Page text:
Andrew Chen, General Partner at Andreessen Horowitz and former Head of Growth at Uber, recently had a great thread on Twitter about how over-exposure to your product can negatively affect your ability to evolve that product over time.
“When you work on the same product every day for years, it’s easy to assume that everyone uses the product the same as you do,” wrote Chen. “Of course that’s not true!”
In fact, as Chen notes, the users a product designer is most similar to — core users who use your product or service to the fullest extent — are not the ones she should be focused on. “When you do the analysis, the most important user perspectives aren’t just your core users, but all the folks out on the edges who are casual, churned, or blocked somehow,” he wrote.
We experience a very similar problem in marketing. Marketers are more familiar with their brand than anyone else, and they often forget that not everyone is as exposed to the brand as they are. (In fact, most marketers would be horrified if they thought hard about how little consumers think about their business.) They grow fatigued with creative, or create complex, even convoluted communications that prospective customers have neither the time nor attention to decipher. Product designers are taught to keep it simple — marketers would be wise to do the same.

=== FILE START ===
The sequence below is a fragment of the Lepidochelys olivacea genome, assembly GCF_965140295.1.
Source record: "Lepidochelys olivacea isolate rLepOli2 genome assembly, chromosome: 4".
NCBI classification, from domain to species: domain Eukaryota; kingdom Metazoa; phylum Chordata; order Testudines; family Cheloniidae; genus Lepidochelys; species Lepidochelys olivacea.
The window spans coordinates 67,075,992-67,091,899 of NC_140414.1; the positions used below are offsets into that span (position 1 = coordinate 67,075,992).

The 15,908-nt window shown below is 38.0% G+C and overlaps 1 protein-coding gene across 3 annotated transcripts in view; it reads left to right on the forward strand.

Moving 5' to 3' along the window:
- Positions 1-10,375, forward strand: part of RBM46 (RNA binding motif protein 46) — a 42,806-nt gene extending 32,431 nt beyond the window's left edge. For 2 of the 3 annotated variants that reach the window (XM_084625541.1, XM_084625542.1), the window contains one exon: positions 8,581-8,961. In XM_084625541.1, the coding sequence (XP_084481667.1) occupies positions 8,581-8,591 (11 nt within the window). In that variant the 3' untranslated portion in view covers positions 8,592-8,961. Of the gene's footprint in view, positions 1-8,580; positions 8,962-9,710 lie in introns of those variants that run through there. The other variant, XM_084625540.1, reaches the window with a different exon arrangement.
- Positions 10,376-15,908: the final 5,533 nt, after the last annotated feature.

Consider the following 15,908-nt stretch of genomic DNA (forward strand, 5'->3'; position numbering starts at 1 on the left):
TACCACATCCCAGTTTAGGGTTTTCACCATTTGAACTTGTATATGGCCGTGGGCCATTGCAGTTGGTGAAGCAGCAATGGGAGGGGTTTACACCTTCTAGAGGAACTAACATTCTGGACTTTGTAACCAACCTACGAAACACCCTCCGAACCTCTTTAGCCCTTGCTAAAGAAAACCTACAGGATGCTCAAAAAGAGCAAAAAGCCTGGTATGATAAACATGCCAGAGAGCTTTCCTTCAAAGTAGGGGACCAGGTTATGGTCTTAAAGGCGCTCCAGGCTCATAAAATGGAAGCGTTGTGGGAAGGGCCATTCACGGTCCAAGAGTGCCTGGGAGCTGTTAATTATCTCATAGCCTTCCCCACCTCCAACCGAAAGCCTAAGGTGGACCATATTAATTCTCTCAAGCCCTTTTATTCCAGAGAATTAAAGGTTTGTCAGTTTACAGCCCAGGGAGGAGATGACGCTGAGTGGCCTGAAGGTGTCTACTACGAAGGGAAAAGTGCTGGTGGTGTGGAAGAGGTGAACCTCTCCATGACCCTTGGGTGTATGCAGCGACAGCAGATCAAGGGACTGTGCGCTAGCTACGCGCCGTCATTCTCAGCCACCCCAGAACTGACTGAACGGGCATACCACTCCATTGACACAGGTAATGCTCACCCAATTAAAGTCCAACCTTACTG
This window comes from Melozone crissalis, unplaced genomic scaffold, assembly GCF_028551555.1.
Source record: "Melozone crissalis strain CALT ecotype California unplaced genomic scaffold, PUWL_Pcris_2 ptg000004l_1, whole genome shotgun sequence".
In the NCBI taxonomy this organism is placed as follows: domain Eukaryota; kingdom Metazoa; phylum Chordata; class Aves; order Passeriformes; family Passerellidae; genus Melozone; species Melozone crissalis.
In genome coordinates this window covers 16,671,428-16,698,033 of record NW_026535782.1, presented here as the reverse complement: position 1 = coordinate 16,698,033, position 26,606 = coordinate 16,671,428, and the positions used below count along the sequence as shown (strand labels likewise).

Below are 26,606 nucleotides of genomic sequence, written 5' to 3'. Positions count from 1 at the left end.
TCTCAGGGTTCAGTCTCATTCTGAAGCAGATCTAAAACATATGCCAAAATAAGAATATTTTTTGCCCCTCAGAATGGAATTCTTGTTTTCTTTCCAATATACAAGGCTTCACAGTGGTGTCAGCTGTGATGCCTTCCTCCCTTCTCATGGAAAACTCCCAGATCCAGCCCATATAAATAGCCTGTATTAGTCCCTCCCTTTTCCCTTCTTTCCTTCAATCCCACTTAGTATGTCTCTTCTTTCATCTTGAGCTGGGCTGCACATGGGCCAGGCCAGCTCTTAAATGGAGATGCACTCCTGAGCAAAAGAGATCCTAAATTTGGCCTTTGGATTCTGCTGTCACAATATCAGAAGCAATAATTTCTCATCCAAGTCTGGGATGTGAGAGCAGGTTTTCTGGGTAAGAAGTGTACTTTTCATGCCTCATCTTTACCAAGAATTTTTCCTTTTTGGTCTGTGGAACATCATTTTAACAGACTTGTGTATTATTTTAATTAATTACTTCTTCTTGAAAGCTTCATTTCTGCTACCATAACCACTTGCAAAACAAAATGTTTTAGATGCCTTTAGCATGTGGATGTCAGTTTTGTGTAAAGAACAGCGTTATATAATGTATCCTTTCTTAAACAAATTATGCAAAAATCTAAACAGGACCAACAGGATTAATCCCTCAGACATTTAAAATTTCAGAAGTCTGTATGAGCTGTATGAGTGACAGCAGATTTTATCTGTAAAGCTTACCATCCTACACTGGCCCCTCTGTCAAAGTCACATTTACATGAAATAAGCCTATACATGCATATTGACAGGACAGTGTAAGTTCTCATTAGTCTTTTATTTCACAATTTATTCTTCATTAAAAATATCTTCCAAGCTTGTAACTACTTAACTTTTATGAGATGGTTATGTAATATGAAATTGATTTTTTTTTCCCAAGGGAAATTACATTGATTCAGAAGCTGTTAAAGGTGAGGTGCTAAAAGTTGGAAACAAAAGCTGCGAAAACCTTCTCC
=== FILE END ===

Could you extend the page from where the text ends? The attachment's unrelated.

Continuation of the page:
Marketers also focus too much of their attention on the “core users” that Chen mentions, when the bigger opportunity is on the edges of their business, i.e. the millions of people who have yet to try your product or service. One of the least true but most commonly believed marketing truisms is that 20% of your customers will make up 80% of your sales. For countless businesses — Ford, Coca-Cola, Crest, Unilever, and Chen’s former employer Uber — this is not nor will ever be the case. Growth will always be reliant on high volumes of people purchasing a product somewhat regularly. (For a car, that’s every few years. For tooth paste, every few weeks.)
Does that mean core users or your most loyal customers aren’t important? No, they are vital and should be highly valued. But if your goal is to grow your business, the opportunity does not lie with those you’ve already convinced to click the buy button. The opportunity is to convince and convert the countless individuals who’ve never used your product or service in the first place.
That opportunity reminds me of a quote from another figure at Chen’s firm, founder Ben Horowitz. He’s fond of saying, “your story is your strategy.” You can’t be focused on growth if you aren’t telling a story to that speaks directly to the wants and needs of those who will help you grow: prospective customers. Oftentimes companies claim they are focused on growth, but the story they are telling is fundamentally about retention. They are speaking to their current audience, and developing products and services for loyal customers and power users.
The story your marketing organization is telling will betray your true strategy. Make sure it enables growth instead of getting in the way of it.